And creating a single-payer pool thru the govt (because that's basically what a Medicare for All program would help do), would help to bring back jobs, innovation, and small start up companies in this country. The biggest issue for many when they are deciding their work place status, is the insurance and dental benefits. My employer doesn't offer them. My husband has remained at his company for years now because changing employement may mean going without insurance for 3-6 mos or not at all possibly depending on the security of the job. Smaller start up companies don't have the ability to compete with the very large companies because they are small and cannot offer the benefits to an employee that a large corporation could. Many people who are unhappy at their work or would try to go off and do their own thing, feel stuck in place. And these days, even the very large corporations are feeling squeezed by having to cover insurance costs. Part of people's potential raise earnings are automatically going toward the increase in health insurance premiums.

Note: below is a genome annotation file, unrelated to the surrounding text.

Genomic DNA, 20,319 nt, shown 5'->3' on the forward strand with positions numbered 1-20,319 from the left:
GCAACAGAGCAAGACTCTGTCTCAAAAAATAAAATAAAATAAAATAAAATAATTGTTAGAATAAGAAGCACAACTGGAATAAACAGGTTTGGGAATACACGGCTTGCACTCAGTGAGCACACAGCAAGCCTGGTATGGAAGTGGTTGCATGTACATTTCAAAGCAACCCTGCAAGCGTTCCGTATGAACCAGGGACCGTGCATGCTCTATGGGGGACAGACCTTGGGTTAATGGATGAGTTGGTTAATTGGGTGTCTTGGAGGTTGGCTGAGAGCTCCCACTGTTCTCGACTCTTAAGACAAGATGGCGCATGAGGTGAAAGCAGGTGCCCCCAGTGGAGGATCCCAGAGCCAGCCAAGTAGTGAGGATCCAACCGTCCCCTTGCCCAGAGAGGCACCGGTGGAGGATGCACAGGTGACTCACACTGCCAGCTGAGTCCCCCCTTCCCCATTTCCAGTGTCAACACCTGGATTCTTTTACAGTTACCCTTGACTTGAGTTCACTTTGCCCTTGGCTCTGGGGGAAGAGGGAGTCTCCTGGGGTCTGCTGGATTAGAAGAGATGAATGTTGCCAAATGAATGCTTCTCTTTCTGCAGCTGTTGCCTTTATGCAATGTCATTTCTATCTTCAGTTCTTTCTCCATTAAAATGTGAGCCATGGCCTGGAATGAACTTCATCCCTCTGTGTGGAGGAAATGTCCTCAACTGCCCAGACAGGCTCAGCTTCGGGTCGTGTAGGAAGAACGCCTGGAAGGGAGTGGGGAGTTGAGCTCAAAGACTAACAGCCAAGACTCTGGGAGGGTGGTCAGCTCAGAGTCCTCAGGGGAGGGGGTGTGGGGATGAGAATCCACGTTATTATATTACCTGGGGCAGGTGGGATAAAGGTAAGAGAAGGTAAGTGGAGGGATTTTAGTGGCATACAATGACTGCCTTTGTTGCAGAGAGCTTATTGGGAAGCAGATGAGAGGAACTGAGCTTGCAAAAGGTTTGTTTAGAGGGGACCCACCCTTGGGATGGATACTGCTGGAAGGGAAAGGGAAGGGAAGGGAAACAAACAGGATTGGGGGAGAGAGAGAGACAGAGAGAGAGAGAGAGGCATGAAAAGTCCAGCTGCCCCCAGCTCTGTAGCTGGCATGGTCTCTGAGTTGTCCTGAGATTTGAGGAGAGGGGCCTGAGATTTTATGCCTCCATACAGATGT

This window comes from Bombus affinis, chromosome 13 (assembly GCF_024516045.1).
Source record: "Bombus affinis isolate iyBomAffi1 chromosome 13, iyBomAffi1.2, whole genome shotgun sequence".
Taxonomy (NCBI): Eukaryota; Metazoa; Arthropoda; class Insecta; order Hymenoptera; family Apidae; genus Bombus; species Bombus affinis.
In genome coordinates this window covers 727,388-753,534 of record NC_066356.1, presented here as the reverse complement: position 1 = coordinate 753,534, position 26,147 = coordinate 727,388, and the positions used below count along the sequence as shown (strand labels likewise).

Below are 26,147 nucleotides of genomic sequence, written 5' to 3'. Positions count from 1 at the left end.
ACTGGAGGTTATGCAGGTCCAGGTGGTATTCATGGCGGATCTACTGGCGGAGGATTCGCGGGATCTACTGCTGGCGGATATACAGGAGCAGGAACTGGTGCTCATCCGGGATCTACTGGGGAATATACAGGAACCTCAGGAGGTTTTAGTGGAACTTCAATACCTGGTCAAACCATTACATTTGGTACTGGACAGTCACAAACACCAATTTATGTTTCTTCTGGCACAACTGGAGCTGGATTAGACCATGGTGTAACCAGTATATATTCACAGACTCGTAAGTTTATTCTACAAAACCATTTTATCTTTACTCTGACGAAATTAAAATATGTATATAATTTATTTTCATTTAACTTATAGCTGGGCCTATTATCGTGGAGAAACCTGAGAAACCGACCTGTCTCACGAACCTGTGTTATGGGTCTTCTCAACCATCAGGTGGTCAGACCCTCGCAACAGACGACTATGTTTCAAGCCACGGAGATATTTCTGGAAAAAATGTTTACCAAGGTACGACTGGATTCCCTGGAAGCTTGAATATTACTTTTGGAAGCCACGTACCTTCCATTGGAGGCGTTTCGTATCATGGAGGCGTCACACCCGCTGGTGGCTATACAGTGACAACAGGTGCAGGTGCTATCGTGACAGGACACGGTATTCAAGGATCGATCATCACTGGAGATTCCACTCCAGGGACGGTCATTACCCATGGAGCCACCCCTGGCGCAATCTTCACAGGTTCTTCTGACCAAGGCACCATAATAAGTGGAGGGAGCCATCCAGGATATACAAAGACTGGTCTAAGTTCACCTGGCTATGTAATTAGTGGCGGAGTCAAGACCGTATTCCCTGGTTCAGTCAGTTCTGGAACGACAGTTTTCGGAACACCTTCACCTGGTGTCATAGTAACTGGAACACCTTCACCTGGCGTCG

If I was a Democrat running in an election, I would be pushing the idea of trying to shore up the ACA and creating a Public Option plan that employers and individuals could "buy" into. Or removing "Medicaid" and making one Federal "Medicare" option with insurance companies available to buy into to pick up the 20% extra that the govt doesn't pay for if one is above a certain economic threshold... Along with this the option for dental that actually covers dental procedures, vision, better mental health options, and prescription plans to cut down the costs. Essentially, put everyone at a basic level of Medicare for All with part D available.